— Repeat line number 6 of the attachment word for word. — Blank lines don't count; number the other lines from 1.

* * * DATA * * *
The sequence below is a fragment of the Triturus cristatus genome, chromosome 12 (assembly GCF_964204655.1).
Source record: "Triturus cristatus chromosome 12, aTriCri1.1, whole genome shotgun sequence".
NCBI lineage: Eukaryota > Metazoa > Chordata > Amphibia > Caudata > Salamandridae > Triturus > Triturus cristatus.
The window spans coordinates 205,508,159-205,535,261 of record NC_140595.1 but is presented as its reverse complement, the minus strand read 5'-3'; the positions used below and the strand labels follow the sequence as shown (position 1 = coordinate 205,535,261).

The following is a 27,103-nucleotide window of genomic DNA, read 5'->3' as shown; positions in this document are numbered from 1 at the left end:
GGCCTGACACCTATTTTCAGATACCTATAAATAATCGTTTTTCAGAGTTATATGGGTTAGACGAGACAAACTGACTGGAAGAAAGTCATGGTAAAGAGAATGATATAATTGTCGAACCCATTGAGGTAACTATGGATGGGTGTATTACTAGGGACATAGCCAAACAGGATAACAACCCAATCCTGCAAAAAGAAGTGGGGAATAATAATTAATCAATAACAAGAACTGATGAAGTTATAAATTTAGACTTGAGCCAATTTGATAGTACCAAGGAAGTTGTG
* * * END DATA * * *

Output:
GGCCTGACACCTATTTTCAGATACCTATAAATAATCGTTTTTCAGAGTTATATGGGTTAGACGAGACAAACTGACTGGAAGAAAGTCATGGTAAAGAGAATGATATAATTGTCGAACCCATTGAGGTAACTATGGATGGGTGTATTACTAGGGACATAGCCAAACAGGATAACAACCCAATCCTGCAAAAAGAAGTGGGGAATAATAATTAATCAATAACAAGAACTGATGAAGTTATAAATTTAGACTTGAGCCAATTTGATAGTACCAAGGAAGTTGTG